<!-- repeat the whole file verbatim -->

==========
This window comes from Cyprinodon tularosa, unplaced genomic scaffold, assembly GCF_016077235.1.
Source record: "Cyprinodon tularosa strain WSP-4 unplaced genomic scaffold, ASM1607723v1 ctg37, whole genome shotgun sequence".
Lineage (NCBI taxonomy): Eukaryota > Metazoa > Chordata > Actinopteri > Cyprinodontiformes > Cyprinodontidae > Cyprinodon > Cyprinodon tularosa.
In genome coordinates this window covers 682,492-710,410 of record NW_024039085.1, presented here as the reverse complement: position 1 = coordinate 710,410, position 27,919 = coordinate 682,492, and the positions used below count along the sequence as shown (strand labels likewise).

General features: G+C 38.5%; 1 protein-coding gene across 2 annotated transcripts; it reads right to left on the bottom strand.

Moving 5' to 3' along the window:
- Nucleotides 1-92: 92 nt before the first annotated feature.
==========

This window comes from Cyprinodon tularosa, unplaced genomic scaffold, assembly GCF_016077235.1.
Source record: "Cyprinodon tularosa strain WSP-4 unplaced genomic scaffold, ASM1607723v1 ctg37, whole genome shotgun sequence".
Lineage (NCBI taxonomy): Eukaryota > Metazoa > Chordata > Actinopteri > Cyprinodontiformes > Cyprinodontidae > Cyprinodon > Cyprinodon tularosa.
In genome coordinates this window covers 682,492-710,410 of record NW_024039085.1, presented here as the reverse complement: position 1 = coordinate 710,410, position 27,919 = coordinate 682,492, and the positions used below count along the sequence as shown (strand labels likewise).

General features: G+C 38.5%; 1 protein-coding gene across 2 annotated transcripts; it reads right to left on the bottom strand.

Moving 5' to 3' along the window:
- Nucleotides 1-92: 92 nt before the first annotated feature.